“Keep calm and build resilience” reads the poster advertising the community events in a village near to where I live in Kent.
I see a range of activities that aim to bring together the residents regardless of age or gender. There are exhibitions, demonstrations, fun activities and a social element that encourages people to meet up and get involved. The tagline proudly states “building community resilience”. Bravo!
Reflecting on this display of community spirit, it occurs to me that building personal resilience requires a similar set of approaches. Here are ten tips that will have a positive impact on your ability to deal with challenging situations:
It is good to talk
Build a network of like-minded people who will encourage and support you through good times and bad. Being isolated during testing times distorts and magnifies a sense of fear and dread. A strong social and professional network is invaluable and will ground you.
Raise your pulse
Find time to exercise: play a sport, walk, dance, run up the stairs, cycle – or my own personal favourite – hula hoop! It doesn’t matter what you do, just get moving. The effort will invigorate and energise you.
Mind your mindset
Our beliefs and attitudes shape our reaction to events. Watch out for negative self-talk. Foster a growth mindset by seeing the effort you make as the key to success. In the face of setbacks or mistakes, focus on what you are learning and how you might apply this in the future. This will enable you to thrive in the face of a challenge.
Get enough rest
Sleep is a wonderful restorative and can help you cope with the difficulties life puts in your path. Catnapping is a great way to catch up too.
Practice mindful minutes
Just a couple of minutes spent in the deliberate practice of living in the moment can quiet the mind, improve your mood and bring clarity to your thoughts.
Drink enough water
A simple yet effective way to keep your brain and body in tip-top condition. Don’t wait until you are thirsty as this is a sure sign that you are already dehydrated.
Tame your workload
Undertaking an audit of all the things you are involved in, then use the technique of ditch, do, delegate to bring it under control. Do this without passing judgment on what resource might or might not be available to support you. This way you will have a clear-eyed view of what is truly important and what is not.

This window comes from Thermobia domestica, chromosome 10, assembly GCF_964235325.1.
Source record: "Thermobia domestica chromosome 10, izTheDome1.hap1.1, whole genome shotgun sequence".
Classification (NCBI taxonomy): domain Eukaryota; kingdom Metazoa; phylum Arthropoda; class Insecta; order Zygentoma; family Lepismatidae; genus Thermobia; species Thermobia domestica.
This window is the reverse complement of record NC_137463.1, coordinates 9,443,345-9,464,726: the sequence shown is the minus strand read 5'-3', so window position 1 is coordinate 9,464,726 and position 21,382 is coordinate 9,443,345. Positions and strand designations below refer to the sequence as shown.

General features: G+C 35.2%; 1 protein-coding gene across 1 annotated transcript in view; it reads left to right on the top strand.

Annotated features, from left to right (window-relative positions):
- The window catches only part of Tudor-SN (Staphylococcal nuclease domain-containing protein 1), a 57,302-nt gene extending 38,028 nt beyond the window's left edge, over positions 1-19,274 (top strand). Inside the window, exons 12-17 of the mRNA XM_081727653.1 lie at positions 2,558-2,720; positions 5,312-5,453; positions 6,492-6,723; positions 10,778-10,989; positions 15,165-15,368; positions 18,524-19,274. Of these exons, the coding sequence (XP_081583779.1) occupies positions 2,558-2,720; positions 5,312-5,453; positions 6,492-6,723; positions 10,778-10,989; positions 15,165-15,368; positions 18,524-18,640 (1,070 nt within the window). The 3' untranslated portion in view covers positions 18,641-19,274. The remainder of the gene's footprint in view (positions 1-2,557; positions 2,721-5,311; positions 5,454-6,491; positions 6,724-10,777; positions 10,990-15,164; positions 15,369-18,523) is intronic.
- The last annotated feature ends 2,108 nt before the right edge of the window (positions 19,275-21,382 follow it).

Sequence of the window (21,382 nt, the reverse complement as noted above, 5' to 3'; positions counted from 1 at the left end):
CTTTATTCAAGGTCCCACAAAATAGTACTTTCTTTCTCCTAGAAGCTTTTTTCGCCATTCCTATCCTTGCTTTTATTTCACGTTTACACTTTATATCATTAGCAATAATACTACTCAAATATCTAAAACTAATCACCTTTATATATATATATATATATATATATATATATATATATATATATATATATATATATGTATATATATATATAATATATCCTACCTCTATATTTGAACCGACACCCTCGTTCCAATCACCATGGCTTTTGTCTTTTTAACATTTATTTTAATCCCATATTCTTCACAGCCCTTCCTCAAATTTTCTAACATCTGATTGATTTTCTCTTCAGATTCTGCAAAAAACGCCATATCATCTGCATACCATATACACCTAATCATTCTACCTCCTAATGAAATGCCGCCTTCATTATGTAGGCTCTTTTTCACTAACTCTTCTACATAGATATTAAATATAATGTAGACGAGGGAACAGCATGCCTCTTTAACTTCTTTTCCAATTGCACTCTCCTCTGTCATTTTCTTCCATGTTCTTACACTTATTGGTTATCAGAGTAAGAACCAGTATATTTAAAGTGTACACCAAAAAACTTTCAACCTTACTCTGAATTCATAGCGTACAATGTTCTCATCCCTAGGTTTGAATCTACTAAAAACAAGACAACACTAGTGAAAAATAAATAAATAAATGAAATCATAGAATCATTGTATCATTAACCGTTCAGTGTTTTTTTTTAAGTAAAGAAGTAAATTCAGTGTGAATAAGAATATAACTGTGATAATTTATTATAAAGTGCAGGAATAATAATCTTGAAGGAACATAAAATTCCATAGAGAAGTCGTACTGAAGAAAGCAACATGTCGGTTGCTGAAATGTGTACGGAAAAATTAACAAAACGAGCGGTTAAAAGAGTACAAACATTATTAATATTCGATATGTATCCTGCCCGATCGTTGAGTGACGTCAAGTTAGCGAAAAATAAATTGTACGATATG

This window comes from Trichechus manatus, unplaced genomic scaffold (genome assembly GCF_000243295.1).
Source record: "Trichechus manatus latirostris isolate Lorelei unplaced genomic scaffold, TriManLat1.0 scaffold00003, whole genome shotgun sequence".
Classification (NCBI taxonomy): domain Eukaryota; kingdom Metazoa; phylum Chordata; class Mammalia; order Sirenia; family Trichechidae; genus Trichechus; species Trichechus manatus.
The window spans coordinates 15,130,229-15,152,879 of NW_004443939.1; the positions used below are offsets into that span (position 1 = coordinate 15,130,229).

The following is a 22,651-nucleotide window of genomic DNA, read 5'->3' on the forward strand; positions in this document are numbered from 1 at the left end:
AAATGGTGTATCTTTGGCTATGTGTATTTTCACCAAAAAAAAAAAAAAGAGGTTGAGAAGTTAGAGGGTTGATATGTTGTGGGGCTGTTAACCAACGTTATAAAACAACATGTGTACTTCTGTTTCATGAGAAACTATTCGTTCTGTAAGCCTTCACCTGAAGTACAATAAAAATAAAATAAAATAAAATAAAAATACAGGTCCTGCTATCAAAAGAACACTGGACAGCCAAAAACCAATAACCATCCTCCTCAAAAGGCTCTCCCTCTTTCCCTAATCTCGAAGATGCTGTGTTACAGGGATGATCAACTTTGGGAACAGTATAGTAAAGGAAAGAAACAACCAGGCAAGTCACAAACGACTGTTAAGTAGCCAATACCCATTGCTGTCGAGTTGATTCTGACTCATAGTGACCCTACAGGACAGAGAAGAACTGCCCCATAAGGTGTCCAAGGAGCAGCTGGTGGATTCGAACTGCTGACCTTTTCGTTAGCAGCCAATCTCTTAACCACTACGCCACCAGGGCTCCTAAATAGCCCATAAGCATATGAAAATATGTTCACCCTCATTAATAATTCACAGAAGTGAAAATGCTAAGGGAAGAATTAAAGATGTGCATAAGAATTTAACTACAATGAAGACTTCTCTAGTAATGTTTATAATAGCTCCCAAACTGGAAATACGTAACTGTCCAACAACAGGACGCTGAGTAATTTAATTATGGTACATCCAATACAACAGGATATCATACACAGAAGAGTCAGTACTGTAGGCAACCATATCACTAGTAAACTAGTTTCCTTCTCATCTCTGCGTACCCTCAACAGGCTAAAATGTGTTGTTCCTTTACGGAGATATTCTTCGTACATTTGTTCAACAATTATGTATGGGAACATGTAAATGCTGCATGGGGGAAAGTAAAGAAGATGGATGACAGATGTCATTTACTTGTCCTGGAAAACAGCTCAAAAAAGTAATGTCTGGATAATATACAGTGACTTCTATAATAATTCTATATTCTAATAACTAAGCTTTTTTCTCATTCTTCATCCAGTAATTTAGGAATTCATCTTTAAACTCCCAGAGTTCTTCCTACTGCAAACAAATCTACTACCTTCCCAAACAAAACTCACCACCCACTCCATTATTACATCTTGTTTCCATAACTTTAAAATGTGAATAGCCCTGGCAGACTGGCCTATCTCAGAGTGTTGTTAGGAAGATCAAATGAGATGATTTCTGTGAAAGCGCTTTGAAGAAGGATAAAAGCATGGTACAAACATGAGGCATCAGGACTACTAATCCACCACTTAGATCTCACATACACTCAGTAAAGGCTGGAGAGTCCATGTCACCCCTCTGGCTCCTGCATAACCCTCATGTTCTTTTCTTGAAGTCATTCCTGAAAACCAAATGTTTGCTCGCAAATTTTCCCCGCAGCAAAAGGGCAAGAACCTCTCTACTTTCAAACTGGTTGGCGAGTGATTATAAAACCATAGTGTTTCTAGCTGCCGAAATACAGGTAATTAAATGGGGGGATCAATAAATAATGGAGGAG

Take a few minutes to breathe properly. In through the nose, out through the mouth. Enjoy the feeling of being composed through a focus on the breath. It is free and easy to apply!
Start your day reflecting on three things that make you feel positive and happy. Share the feeling by practising ‘random acts of kindness’. Make your first email, text or phone call an occasion to thank someone for their help or to notice their effort.
You are the CEO of your responses in any situation
Choose how you react and reflect on the difference a measured approach has on your well-being and ability to cope.
Guest blog post by Beverly Landais of Beverly Landais Executive Coaching
Beverly is an accredited executive coach and trained facilitator.
She is MD of Beverly Landais Executive Coaching and comes to coaching from a senior business background. Her sector expertise spans legal, financial and insurance services. Her leadership style, people management and marketing skills have been honed over 30 years of working in the City of London. Beverly’s career includes posts as Head of Marketing at Lloyd’s of London, Head of Brand & Communication at Lombard Asset Finance, Director of Marketing & Business Development at Baker & McKenzie LLP (UK) and Marketing Director & Business Coach at wealth management firm, Saunderson House. She was also CEO of Devereux Chambers. Beverly has solid board-level experience through serving as a trustee of the Chartered Management Institute and chairing their External Affairs and Insight Committee